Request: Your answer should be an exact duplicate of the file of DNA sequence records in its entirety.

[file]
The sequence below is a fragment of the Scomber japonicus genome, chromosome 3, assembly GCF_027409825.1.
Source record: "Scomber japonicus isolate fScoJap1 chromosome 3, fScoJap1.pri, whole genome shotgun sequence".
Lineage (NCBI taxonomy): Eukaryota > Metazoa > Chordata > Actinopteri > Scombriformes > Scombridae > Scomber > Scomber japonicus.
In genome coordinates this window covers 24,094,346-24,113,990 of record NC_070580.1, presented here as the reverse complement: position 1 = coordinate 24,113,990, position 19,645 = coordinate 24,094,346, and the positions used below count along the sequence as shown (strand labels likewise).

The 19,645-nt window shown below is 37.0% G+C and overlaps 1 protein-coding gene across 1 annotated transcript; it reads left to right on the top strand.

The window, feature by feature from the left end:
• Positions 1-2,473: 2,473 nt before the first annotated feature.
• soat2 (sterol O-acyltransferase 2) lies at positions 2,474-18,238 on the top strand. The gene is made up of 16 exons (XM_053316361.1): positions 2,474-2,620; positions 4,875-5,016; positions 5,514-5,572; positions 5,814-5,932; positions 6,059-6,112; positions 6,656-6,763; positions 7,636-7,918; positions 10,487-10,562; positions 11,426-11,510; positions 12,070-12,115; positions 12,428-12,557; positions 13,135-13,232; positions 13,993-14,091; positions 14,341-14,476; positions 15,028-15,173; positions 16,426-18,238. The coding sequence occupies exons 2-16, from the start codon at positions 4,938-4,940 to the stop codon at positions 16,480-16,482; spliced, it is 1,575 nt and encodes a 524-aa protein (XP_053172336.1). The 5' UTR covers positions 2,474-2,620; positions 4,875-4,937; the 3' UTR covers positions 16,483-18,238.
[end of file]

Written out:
The sequence below is a fragment of the Scomber japonicus genome, chromosome 3, assembly GCF_027409825.1.
Source record: "Scomber japonicus isolate fScoJap1 chromosome 3, fScoJap1.pri, whole genome shotgun sequence".
Lineage (NCBI taxonomy): Eukaryota > Metazoa > Chordata > Actinopteri > Scombriformes > Scombridae > Scomber > Scomber japonicus.
In genome coordinates this window covers 24,094,346-24,113,990 of record NC_070580.1, presented here as the reverse complement: position 1 = coordinate 24,113,990, position 19,645 = coordinate 24,094,346, and the positions used below count along the sequence as shown (strand labels likewise).

The 19,645-nt window shown below is 37.0% G+C and overlaps 1 protein-coding gene across 1 annotated transcript; it reads left to right on the top strand.

The window, feature by feature from the left end:
• Positions 1-2,473: 2,473 nt before the first annotated feature.
• soat2 (sterol O-acyltransferase 2) lies at positions 2,474-18,238 on the top strand. The gene is made up of 16 exons (XM_053316361.1): positions 2,474-2,620; positions 4,875-5,016; positions 5,514-5,572; positions 5,814-5,932; positions 6,059-6,112; positions 6,656-6,763; positions 7,636-7,918; positions 10,487-10,562; positions 11,426-11,510; positions 12,070-12,115; positions 12,428-12,557; positions 13,135-13,232; positions 13,993-14,091; positions 14,341-14,476; positions 15,028-15,173; positions 16,426-18,238. The coding sequence occupies exons 2-16, from the start codon at positions 4,938-4,940 to the stop codon at positions 16,480-16,482; spliced, it is 1,575 nt and encodes a 524-aa protein (XP_053172336.1). The 5' UTR covers positions 2,474-2,620; positions 4,875-4,937; the 3' UTR covers positions 16,483-18,238.